Mr. Lynch, by unanimous consent, submitted the following preamble and resolution ; which were read, considered, and agreed to:
Whereas vessels of the United States are, in ports of the Spanish West India islands, subjected to discriminating tonnage duties and port charges, amounting to nearly double the rates charged to vessels of Great Britain and some other European nations; and whereas the com
merce between the United States and said islands is very extensive and of great importance: Therefore,
Be it resolved, That the Committee on Foreign Affairs be directed to inquire and report to this house what action should be taken by our government to place vessels of the United States landing at said ports on an equal footing with those of the most favored nations.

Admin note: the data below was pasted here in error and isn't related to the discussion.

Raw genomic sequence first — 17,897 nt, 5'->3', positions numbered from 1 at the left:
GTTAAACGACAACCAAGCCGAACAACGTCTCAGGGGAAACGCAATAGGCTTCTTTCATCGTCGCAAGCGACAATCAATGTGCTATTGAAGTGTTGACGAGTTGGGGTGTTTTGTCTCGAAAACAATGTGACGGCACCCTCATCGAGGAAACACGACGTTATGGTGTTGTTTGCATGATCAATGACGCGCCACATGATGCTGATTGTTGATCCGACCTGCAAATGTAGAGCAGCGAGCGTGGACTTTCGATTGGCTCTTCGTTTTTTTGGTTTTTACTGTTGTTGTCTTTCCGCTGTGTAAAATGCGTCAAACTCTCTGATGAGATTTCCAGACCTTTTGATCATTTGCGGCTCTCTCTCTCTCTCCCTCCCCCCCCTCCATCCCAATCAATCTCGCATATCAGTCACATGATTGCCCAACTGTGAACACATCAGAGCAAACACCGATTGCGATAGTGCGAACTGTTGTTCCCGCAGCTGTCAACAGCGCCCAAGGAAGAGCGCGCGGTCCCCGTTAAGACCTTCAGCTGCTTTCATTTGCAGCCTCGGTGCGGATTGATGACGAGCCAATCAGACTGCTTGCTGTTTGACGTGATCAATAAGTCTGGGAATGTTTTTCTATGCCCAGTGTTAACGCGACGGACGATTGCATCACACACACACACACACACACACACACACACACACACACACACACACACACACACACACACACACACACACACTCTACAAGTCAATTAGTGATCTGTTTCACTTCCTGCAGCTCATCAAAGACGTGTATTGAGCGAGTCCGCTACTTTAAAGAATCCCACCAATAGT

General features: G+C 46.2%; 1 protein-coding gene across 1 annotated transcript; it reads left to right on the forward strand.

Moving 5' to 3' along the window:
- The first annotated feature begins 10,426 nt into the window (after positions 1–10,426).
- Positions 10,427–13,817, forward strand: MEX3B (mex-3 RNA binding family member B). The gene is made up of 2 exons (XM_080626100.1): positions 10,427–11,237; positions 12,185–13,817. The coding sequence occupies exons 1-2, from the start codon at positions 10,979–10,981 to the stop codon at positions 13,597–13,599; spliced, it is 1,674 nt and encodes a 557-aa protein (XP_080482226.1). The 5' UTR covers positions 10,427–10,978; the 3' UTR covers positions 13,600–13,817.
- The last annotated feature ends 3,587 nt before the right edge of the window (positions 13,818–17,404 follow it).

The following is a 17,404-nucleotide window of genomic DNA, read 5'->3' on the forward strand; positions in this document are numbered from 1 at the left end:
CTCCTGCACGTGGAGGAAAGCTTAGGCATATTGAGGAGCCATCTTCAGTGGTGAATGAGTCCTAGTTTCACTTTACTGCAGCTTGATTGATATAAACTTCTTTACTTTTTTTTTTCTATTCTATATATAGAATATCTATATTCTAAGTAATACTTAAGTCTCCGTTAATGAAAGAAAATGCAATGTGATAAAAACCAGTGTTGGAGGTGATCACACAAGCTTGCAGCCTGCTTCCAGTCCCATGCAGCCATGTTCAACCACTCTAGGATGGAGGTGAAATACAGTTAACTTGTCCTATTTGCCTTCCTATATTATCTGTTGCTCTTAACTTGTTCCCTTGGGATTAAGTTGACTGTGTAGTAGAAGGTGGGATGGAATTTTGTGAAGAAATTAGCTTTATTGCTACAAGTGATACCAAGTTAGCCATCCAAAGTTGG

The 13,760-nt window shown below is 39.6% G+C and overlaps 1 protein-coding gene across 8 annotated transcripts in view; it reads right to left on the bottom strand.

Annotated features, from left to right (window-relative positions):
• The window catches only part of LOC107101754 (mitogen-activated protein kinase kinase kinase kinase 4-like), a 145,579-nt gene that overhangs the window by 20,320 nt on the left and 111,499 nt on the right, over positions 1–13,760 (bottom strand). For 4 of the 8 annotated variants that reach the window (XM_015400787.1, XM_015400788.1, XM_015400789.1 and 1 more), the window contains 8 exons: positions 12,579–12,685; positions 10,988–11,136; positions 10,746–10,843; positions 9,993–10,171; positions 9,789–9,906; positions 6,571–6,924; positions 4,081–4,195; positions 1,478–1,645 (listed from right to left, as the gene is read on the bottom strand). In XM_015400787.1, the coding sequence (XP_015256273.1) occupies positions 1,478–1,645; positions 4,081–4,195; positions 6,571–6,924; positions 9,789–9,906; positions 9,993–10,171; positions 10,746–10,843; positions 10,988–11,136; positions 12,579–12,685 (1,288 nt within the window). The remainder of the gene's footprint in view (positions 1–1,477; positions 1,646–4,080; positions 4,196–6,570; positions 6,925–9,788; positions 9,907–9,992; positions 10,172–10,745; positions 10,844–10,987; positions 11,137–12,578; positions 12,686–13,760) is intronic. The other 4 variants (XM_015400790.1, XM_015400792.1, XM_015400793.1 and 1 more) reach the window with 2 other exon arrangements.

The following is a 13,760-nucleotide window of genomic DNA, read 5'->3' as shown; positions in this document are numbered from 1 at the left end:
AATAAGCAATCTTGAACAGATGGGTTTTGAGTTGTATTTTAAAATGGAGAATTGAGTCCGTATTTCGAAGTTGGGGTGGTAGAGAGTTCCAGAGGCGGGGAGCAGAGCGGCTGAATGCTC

Mr. Farnsworth, by unanimous consent, introduced a bill (H. R. 1549) to restrict and regulate the franking privilege; which was read a first and second time and referred to the Committee on the Post Office and Post Roads.
Mr. Whittemore, by unanimous consent, submitted the following resolution, which was read, considered, and agreed to:
Resolved, That the Secretary of the Treasury be directed to report at the earliest moment if suitable accommodations can be provided for the United States courts and officers of the judiciary in the custom-house of Charleston, South Carolina, and if not, to submit such recommendations as he may deem proper."
Mr. E. B. Washburne, by unanimous consent, submitted the following resolution; which was read, considered, and agreed to:
Resolved, That the Postmaster General be directed to communicate to this house a copy of the advertisement for proposals for furnishing postage stamps; also copies of the several bids offered therefor, together with the decision of the department thereon.
Mr. Sypher, by unanimous consent, submitted the following resolution; which was read, considered, and agreed to: